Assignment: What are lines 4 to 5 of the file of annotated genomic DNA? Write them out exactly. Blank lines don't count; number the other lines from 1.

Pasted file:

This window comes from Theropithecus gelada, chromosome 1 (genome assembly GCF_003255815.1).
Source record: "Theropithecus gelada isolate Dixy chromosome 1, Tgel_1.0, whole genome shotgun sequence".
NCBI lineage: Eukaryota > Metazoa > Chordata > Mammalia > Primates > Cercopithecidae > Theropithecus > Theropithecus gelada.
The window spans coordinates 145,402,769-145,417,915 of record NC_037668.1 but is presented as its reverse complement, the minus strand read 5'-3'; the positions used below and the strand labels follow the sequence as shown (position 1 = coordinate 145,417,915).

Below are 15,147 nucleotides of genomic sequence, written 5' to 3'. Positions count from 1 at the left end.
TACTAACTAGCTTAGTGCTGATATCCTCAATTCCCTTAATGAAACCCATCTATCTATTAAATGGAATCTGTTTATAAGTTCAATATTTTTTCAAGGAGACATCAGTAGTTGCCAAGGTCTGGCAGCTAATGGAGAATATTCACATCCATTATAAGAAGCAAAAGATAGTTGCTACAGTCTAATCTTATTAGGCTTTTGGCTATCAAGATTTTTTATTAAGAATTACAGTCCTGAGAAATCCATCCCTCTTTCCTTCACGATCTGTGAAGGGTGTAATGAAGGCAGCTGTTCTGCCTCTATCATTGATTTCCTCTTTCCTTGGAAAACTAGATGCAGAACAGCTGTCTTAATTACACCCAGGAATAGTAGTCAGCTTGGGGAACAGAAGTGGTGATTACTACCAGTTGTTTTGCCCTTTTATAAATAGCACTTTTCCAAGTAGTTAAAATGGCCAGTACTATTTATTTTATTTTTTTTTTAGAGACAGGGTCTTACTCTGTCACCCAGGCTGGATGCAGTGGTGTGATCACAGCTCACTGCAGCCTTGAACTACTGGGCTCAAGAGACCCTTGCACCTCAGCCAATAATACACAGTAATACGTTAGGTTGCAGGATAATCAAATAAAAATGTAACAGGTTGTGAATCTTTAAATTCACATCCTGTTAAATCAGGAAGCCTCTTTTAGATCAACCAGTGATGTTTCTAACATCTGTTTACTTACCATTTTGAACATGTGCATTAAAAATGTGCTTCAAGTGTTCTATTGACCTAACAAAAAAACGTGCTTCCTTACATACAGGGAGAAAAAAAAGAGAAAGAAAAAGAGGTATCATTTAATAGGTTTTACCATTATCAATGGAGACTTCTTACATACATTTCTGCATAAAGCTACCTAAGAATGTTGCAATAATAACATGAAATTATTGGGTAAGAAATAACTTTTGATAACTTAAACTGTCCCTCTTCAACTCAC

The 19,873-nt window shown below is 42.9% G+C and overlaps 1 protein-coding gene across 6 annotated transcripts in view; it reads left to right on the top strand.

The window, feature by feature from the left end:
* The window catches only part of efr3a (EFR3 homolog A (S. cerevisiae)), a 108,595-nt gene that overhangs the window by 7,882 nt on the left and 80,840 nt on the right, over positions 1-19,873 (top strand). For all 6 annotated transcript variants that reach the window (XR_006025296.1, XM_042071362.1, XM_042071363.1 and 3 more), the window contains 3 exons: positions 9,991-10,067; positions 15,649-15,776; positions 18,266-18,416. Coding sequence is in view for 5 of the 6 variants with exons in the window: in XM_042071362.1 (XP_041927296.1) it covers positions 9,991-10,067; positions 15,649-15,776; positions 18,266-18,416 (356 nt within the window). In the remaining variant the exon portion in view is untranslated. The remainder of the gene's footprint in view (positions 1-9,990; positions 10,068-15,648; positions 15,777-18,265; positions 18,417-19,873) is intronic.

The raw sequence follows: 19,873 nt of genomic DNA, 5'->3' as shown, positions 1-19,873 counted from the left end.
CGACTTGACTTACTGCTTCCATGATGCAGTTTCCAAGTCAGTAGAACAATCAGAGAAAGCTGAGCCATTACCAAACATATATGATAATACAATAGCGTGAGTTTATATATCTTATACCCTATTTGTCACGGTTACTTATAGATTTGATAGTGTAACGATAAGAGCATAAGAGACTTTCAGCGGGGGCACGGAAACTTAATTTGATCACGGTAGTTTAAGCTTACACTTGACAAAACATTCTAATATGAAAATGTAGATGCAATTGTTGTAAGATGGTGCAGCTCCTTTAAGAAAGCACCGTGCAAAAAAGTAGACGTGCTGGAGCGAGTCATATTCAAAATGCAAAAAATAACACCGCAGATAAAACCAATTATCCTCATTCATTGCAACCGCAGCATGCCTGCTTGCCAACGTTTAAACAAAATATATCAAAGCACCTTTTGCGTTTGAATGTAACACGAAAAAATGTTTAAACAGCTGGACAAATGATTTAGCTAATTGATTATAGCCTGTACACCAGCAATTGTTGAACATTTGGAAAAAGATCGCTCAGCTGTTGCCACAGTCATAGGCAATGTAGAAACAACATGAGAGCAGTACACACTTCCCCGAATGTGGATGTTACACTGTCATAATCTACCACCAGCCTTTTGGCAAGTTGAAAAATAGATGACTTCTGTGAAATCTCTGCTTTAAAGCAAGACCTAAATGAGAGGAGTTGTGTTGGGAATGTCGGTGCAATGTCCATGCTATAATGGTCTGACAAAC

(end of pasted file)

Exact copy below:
The window spans coordinates 145,402,769-145,417,915 of record NC_037668.1 but is presented as its reverse complement, the minus strand read 5'-3'; the positions used below and the strand labels follow the sequence as shown (position 1 = coordinate 145,417,915).

Below are 15,147 nucleotides of genomic sequence, written 5' to 3'. Positions count from 1 at the left end.